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Future GPX Cyber Formula

Sports anime can be really exciting because they’re basically an excuse to do tournament arcs back to back until the end of time. Who doesn’t like a good tournament arc? They’re filled with tension as the show’s protagonist faces off against rivals, leads up to a climatic moment, and either the hero wins or loses. Whatever the outcome, the process is always exciting. When things get tricky is if a show has quite a few episodes. Then there’s the risk of pacing issues and new rivals appearing that basically pad out a series that should have been a season shorter. Thankfully, Future GPX Cyber Formula doesn’t have that problem. Despite being 37 episodes long, it’s a fun ride from beginning to end, and there are a lot of rivals, many of whom grow over the series.

This is a series about racing futuristic formula cars. The show came out in 1991, but takes place in 2015. In its vision of the future, a new breed of high tech formula racers has come along where drivers have onboard, sometimes sentient, AI that assists in getting through the courses. This is because the cars are so much faster, and the courses so much more dangerous, that it would be impossible for a human to tackle the circuits on their own. With that, the Cyber Formula Grand Prix rose to prominence as these new cars and their drivers became the elite of the racing world.

Tossed into this is a 14 year-old boy named Hayato Kazami. Through an unexpected set of circumstances, he becomes the driver of a new prototype car, the Asurada GSX, when he inadvertently gets locked into its AI’s data bank as the car’s driver. From there, he goes from being a reluctant driver for Team Sugo to really enjoying Cyber Formula racing. As expected, he learns a lot along the way as he gets to know his rivals and chance encounters with others. Early on, he’s clearly a rookie, but over time becomes a talented racer in his own right. It’s a theme in sports anime that is as old as the days are long, but remains engaging here.

Adding a little more depth to things, viewers see Hayato gradually form a bond with Asurada, the car’s AI. Moreover, there is a shady organization that is constantly trying to steal the car and its AI, so Hayato is constantly dealing with that.

Also, a number of the other racers receive quite a bit of development. Yes, some are just caricatures of the countries they hail from. Jackie Gudelhian, for example, is American and is a blonde haired, blue eyed womanizer with a cowboy hat and a uniform fashioned after his country’s flag.

However, there are other racers with far more meat on their bones. Most notable are Naoki Shinjyo and Karl Lichter von Randoll, both of whom start as heels but grow a lot. The former is an up and coming racer that just began Cyber Formula after a successful career in F3 racing. He spends much of the series rather full of himself, but as his performance suffers, largely thanks to Hayato starting to do better than him, Shinjyo gets into a funk and treats everyone around him terribly. It gets to the point where he really needs to improve both his racing and his attitude or he won’t have a team anymore. Meanwhile, Randoll is a genius aristocrat that has dominated every sport he has entered, and is now dabbling in Cyber Formula. He’s extremely arrogant and constantly looks down on Hayato. His growth comes in how he gradually begins to respect Hayato as a worthy rival.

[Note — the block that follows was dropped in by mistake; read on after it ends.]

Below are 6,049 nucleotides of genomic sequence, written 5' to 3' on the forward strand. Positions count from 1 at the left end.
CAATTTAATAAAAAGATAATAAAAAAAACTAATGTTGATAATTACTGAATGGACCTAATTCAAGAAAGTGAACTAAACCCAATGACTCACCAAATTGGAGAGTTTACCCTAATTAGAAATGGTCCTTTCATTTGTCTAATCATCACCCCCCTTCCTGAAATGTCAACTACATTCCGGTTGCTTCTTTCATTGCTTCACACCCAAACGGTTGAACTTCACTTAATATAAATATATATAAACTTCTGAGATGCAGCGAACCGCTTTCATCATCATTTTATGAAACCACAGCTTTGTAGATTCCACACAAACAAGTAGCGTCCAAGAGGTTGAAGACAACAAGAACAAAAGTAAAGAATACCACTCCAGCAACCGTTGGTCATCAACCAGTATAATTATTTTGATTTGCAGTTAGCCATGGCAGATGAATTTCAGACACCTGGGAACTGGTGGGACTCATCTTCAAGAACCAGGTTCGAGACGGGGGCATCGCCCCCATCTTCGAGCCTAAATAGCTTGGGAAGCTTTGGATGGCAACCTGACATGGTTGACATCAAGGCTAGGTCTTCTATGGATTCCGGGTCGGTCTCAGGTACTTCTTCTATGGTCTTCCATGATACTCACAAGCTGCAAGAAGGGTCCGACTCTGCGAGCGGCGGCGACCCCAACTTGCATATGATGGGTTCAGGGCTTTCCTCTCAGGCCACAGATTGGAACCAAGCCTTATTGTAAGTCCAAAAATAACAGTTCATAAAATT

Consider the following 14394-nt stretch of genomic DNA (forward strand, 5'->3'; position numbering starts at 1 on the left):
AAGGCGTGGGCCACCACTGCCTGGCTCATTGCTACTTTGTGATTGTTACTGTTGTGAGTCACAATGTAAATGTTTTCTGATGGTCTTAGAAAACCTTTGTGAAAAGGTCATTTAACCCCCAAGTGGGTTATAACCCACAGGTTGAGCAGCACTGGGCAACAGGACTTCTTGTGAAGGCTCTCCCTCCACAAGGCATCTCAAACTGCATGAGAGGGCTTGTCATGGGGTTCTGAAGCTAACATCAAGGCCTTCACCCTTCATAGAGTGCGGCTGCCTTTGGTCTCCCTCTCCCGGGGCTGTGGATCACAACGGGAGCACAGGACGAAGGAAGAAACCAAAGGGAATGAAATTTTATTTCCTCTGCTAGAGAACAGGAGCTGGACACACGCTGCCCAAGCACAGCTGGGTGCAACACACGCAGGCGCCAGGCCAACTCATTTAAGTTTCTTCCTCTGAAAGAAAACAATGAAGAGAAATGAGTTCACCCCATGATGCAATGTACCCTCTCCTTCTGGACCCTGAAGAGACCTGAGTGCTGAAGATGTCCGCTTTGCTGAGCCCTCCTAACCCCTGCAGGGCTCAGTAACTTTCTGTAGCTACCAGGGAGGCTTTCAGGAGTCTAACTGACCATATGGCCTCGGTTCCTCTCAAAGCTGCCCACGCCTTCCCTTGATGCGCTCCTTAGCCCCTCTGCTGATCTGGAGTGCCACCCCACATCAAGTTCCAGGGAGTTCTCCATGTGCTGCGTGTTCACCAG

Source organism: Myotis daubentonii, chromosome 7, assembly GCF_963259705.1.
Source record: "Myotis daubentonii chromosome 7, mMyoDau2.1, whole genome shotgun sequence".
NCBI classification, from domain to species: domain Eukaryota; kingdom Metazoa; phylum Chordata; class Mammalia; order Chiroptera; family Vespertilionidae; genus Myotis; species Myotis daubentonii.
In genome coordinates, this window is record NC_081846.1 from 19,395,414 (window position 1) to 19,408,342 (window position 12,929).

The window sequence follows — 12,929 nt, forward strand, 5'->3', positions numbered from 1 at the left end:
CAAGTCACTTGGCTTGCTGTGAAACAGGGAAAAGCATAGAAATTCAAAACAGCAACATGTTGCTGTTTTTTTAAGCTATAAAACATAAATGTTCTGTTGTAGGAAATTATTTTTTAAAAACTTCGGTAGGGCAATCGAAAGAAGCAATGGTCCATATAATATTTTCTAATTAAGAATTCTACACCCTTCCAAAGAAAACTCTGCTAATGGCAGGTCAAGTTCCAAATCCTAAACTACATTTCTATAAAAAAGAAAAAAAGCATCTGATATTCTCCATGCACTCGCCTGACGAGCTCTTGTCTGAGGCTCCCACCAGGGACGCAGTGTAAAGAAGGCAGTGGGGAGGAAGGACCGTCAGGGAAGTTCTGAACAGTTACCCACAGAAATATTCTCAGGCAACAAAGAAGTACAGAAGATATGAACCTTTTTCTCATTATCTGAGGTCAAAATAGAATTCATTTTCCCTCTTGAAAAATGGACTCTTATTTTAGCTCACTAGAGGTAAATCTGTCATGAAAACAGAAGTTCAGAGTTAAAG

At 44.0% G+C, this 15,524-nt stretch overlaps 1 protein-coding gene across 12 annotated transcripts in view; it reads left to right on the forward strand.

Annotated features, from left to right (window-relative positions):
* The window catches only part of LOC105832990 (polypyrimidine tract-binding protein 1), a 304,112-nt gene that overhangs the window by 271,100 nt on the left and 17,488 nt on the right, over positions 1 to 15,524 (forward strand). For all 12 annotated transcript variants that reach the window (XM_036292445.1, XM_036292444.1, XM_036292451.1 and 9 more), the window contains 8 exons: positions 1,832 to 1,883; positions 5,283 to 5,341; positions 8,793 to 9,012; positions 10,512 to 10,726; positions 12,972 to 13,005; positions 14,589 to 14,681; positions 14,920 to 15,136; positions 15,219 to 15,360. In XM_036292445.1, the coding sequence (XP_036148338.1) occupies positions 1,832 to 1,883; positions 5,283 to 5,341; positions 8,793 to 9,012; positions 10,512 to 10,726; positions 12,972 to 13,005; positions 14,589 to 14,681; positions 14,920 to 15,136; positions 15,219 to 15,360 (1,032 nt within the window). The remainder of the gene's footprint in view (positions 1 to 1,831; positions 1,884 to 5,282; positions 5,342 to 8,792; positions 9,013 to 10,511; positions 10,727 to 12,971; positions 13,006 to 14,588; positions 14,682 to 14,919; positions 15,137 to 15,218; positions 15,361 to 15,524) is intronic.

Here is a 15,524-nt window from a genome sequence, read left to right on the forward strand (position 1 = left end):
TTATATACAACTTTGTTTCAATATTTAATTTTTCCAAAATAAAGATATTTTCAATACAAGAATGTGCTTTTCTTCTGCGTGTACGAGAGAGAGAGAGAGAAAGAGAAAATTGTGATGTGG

It’s a bit of a surprise that Hayato’s rivals generally get more development than his actual team does. Many just fit roles like the tech guy or the manager, but there are a couple who get at least a little bit of attention. Miki, the head mechanic, has a handful of episodes dedicated to fleshing her out a bit. Also, Asuka, the daughter of the team owner, clearly likes Hayato and viewers see the early stages of a romance blooming over the course of the series. Other than that, the rest of the team is very two dimensional.

Experiencing the show as a whole can sometimes feel like viewers have been thrust into the anime equivalent of a 1990s arcade racing game. This is largely thanks to the series’ aesthetic. Each car has an over-the-top, ultra futuristic design to it that would put F-Zero to shame. Much of the music, especially during the first dozen or so episodes, feels like something right out of a racing game, although somewhat more licensed material started to appear as the series gained in popularity. Clearly, the show had every intention of merchandising. The cars were quite eye catching, and several model sets and other such toys were released to capitalize on the series. There have also been over a dozen racing video games set in the Cyber Formula universe over the years. Cyber Spin on the SNES is actually a Cyber Formula game re-purposed for the West minus the licensing.

There aren’t a lot of shows these days that feature race cars, and when something does come along it usually winds up being Initial D related. People looking for something a little bit different and that doesn’t get nearly the attention that it deserves in this day and age would do well to check out Future GPX Cyber Formula. Between the characters, story, and excellent pacing, there’s a lot to like about it.

- IroIro
April 5, 2019

Other Driving Related Anime We've Covered:

- Ex-Driver Anime Review

Directed by: Mitsuo Fukuda
Studio: Sunrise
Released: 1991
Episodes: 37

Future GPX Cyber Formula Image 1
DVD Box Art

Future GPX Cyber Formula Image 2
Team Sugo

Future GPX Cyber Formula Image 3
Asuka in the pits

Future GPX Cyber Formula Image 6
Hayato at the wheel

Future GPX Cyber Formula Image 4
Asurada AI system